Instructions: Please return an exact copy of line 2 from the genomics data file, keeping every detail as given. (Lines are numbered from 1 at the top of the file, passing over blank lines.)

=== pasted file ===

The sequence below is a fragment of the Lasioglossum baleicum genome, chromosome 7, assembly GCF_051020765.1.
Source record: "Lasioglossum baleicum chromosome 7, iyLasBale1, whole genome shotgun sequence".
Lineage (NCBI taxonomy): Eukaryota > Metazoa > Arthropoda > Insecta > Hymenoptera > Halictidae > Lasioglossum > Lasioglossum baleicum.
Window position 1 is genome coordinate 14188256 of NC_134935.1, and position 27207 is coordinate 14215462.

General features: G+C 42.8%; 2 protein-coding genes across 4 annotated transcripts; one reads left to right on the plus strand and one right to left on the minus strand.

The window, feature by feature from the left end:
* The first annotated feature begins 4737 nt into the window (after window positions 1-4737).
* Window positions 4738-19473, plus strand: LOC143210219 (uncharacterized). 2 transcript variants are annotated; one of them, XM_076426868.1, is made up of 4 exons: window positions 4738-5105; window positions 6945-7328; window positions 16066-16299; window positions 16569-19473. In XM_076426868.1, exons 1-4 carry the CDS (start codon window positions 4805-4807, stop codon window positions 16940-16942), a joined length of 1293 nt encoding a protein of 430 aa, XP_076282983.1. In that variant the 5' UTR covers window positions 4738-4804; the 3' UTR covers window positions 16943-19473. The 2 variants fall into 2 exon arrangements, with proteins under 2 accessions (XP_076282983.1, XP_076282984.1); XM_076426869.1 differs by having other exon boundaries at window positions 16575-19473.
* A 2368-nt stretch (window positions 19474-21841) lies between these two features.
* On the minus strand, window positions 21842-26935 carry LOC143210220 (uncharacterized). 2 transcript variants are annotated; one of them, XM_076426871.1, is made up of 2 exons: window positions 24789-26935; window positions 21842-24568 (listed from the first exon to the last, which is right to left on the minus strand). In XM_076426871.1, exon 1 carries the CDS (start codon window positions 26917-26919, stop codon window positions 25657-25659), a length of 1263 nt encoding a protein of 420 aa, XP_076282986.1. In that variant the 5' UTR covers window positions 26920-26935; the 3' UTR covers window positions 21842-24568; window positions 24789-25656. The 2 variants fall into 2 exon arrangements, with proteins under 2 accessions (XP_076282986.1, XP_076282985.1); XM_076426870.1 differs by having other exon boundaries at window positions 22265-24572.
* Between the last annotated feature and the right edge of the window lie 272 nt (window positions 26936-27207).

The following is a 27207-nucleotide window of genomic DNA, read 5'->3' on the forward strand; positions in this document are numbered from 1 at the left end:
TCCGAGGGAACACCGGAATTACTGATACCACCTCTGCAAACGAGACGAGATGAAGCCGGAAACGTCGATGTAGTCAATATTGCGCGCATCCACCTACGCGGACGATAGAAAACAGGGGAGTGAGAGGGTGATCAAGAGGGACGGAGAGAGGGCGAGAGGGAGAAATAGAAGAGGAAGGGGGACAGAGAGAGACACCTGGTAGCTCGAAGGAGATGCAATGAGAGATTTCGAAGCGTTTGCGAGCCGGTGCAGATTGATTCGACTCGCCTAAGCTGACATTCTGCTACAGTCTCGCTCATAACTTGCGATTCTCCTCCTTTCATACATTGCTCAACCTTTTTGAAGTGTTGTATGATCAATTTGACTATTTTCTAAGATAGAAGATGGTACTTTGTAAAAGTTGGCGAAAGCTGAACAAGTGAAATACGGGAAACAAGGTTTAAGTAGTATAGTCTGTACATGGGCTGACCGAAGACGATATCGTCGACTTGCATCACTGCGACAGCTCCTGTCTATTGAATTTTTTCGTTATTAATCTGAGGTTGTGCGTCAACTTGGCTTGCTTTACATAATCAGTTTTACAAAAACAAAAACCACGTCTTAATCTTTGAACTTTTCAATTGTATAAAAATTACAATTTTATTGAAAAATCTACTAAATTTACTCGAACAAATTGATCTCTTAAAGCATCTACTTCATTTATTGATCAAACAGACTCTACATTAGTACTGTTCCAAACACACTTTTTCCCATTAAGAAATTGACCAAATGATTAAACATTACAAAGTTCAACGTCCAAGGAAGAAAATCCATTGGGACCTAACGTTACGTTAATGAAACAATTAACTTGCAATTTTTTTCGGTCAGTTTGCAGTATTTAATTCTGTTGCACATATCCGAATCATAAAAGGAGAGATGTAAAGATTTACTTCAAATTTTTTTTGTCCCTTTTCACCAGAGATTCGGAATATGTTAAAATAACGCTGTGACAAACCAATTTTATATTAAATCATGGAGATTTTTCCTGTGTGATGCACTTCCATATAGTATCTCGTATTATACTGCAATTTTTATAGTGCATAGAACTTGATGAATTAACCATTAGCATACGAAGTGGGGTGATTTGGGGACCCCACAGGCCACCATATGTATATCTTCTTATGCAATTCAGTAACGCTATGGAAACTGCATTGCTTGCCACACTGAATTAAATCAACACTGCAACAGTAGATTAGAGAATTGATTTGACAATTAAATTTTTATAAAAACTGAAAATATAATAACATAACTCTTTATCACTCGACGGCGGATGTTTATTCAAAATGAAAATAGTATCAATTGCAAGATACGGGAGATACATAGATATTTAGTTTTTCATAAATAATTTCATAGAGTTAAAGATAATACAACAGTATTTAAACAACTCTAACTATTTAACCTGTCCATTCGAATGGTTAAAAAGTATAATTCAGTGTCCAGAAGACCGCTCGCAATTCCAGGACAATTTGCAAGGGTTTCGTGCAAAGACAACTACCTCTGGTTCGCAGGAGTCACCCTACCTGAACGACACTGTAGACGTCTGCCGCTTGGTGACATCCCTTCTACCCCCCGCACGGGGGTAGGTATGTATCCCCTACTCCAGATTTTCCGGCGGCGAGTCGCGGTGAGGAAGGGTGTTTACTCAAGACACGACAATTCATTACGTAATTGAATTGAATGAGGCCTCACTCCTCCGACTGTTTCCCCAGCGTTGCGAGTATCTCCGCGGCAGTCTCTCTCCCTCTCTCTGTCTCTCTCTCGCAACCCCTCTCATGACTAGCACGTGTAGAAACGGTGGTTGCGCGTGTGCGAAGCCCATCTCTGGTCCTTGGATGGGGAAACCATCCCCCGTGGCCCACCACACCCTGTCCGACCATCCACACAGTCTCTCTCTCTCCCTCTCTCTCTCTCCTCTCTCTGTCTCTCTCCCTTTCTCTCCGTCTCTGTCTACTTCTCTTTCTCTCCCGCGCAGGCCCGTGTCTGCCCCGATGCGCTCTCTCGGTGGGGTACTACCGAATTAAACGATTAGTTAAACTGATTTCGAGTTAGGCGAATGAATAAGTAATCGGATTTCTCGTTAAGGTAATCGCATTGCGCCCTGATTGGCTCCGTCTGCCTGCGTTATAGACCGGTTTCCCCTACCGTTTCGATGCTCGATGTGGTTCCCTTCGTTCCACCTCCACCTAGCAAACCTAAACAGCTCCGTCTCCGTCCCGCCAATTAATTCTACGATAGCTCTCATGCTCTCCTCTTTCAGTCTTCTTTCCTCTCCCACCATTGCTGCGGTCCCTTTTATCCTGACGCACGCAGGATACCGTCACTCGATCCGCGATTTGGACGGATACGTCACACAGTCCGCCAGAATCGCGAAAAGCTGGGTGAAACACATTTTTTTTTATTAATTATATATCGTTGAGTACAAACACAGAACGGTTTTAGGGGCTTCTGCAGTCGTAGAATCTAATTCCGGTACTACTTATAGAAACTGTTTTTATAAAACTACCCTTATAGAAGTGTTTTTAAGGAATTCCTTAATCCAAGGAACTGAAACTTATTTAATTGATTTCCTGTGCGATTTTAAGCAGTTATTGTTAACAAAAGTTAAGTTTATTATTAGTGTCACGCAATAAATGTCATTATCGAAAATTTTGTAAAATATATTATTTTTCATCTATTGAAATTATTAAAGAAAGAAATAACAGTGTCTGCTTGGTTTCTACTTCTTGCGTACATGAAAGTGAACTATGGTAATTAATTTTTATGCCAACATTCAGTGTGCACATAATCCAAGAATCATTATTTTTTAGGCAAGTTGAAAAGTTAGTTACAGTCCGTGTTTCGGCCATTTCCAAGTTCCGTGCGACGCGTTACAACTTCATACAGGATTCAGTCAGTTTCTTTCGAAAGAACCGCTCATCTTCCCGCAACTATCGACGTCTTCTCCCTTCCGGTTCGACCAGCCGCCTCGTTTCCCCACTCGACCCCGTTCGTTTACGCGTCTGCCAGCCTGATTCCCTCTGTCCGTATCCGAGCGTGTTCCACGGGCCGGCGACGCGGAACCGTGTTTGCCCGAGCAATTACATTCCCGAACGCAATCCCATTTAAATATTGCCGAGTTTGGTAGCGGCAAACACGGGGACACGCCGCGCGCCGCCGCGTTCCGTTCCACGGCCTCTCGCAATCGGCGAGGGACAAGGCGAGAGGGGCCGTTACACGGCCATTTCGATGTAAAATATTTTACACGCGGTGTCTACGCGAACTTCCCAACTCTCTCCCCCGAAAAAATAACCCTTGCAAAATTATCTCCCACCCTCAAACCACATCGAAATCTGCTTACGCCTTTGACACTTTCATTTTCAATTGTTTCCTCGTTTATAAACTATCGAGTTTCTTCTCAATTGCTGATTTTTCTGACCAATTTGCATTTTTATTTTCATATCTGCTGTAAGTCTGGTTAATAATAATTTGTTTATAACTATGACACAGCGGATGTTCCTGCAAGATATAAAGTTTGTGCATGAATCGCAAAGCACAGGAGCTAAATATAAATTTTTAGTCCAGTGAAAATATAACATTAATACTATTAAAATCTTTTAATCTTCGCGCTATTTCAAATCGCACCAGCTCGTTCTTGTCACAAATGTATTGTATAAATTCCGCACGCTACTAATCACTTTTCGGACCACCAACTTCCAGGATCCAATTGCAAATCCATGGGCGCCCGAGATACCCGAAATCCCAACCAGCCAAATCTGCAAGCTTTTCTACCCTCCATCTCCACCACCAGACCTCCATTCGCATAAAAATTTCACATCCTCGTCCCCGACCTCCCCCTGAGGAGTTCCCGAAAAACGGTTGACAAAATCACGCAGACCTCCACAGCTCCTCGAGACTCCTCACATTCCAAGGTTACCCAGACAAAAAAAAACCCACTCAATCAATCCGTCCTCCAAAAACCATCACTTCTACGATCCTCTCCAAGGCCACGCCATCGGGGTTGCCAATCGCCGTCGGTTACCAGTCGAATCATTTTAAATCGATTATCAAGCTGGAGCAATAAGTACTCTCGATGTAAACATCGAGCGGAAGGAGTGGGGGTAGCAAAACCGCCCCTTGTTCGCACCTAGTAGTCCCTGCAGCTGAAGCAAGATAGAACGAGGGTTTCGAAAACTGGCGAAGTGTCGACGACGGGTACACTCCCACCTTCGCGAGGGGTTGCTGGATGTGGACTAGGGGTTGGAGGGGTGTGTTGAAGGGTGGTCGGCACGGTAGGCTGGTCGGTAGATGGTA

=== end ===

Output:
Source record: "Lasioglossum baleicum chromosome 7, iyLasBale1, whole genome shotgun sequence".